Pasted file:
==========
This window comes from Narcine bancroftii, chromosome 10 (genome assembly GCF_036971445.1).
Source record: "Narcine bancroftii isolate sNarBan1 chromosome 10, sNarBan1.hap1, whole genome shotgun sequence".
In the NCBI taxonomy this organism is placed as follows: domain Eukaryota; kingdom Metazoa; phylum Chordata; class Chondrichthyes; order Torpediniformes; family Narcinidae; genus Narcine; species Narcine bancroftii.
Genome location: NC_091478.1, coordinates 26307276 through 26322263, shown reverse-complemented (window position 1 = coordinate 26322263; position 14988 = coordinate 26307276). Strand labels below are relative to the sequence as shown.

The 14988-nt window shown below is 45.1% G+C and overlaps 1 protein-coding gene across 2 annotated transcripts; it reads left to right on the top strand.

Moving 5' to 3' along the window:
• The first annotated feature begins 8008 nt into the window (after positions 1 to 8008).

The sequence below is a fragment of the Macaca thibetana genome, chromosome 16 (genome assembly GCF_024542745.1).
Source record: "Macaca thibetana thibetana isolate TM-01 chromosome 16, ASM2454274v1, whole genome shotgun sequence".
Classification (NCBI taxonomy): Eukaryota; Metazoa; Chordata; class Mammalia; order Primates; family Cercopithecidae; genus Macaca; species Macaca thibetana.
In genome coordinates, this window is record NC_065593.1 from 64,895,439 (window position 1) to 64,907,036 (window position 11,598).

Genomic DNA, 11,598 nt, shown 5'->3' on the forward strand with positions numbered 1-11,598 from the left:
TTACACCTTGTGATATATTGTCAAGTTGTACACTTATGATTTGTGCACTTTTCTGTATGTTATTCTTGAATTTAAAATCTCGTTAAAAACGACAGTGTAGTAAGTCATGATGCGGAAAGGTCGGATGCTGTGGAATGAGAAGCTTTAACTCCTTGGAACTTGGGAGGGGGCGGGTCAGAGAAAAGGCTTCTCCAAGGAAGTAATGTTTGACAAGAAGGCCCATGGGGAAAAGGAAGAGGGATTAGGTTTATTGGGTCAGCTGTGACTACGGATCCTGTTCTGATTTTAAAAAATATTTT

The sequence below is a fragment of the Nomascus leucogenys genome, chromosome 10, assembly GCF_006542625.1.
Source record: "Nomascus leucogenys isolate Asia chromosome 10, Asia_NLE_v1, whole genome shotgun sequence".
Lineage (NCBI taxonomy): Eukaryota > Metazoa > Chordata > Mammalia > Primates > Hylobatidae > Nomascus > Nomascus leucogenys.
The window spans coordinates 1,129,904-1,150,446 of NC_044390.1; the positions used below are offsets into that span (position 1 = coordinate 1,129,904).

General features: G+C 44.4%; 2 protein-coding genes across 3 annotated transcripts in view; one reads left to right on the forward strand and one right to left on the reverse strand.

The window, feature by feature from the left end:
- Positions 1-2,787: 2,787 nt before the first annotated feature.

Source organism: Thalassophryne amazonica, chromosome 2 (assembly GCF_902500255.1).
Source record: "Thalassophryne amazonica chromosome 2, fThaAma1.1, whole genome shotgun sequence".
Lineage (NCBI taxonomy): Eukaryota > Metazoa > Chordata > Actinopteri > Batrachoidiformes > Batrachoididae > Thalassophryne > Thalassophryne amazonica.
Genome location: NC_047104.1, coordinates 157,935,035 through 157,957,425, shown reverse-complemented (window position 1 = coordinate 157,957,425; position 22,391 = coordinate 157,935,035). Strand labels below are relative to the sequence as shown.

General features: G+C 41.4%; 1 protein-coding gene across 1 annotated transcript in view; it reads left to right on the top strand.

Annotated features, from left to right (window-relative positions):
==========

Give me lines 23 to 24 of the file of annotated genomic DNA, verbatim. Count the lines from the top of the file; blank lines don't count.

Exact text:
Lineage (NCBI taxonomy): Eukaryota > Metazoa > Chordata > Actinopteri > Batrachoidiformes > Batrachoididae > Thalassophryne > Thalassophryne amazonica.
Genome location: NC_047104.1, coordinates 157,935,035 through 157,957,425, shown reverse-complemented (window position 1 = coordinate 157,957,425; position 22,391 = coordinate 157,935,035). Strand labels below are relative to the sequence as shown.